Objective 1: Increase the Availability of Funding for Research
Funding sources are stressed. The National Institutes of Health budget has been stagnant for the past decade, and foundation and industry support is limited. The 2015 pay line for grants from the National Heart, Lung, and Blood Institute is 13% and has hovered between 10% and 13% for the last 5 years (1). Accordingly, a significant amount of important, high-quality research has not been funded from traditional sources. Between 1980 and 2013, the average age of investigators receiving their first Research Project Grant (R01) increased by 6 to 8 years. For PhD investigators, the average age increased from 36 to 42 years, whereas for MDs, the average age increased from 38 to 45 years. Individuals with MD-PhDs, on average, now wait until they are 44, rather than 36 years of age, to achieve their first RO1 grant (2).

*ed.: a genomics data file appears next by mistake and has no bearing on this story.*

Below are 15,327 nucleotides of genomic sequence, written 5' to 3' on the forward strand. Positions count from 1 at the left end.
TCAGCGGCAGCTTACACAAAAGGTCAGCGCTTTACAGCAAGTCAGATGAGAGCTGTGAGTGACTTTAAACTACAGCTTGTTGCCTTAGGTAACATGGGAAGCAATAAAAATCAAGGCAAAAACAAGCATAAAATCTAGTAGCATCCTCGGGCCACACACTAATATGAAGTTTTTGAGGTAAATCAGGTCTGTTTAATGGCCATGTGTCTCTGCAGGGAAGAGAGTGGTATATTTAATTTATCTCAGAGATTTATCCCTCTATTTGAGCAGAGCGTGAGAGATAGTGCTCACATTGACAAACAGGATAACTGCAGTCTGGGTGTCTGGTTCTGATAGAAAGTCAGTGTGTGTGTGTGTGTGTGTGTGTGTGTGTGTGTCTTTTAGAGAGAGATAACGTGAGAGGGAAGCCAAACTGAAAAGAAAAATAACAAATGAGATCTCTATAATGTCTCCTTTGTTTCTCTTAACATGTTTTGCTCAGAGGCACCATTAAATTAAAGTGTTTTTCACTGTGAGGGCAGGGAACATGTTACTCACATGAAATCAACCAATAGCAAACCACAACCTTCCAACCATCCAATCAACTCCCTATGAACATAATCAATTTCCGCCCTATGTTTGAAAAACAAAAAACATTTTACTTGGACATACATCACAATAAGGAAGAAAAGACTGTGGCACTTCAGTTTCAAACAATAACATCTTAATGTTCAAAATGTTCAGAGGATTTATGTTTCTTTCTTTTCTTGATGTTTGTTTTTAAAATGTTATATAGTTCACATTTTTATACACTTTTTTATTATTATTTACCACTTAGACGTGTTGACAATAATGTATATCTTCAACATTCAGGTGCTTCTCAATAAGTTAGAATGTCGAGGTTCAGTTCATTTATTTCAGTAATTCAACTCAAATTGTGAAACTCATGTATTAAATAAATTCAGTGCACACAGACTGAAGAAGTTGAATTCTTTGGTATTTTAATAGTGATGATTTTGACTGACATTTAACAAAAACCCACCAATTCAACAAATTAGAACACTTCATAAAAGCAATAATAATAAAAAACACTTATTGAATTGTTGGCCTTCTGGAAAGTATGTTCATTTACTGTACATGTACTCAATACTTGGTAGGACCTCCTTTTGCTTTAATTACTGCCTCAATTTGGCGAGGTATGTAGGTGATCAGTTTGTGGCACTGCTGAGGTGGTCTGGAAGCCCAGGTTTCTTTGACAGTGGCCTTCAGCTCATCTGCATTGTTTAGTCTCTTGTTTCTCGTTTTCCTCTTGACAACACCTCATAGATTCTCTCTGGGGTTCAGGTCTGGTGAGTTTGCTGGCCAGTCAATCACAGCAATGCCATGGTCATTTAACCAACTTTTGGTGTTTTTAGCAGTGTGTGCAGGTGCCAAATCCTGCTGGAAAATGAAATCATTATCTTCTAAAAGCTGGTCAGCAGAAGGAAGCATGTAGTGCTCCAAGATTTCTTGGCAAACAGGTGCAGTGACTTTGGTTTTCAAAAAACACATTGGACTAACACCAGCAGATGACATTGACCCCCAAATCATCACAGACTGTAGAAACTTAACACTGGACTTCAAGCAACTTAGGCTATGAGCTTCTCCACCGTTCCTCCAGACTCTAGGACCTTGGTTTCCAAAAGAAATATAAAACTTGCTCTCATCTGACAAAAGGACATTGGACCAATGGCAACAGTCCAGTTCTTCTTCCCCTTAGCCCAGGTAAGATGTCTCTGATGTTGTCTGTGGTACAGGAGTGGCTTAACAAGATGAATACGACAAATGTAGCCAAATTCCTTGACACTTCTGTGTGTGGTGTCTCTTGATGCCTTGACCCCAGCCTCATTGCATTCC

Increased funding for basic, translational, clinical, population, and health services research is critical to reinvigorate the enterprise, improve our ability to address critical questions, and promote investigation as a career opportunity for young investigators, all with the goal of advancing the understanding of CV disease and developing science-based strategies for prevention, treatment, and follow-up. Clearly, alternative funding sources must be identified and vigorously pursued while the ACC continues its advocacy efforts to increase federal support.
Objective 2: Remove Barriers to Research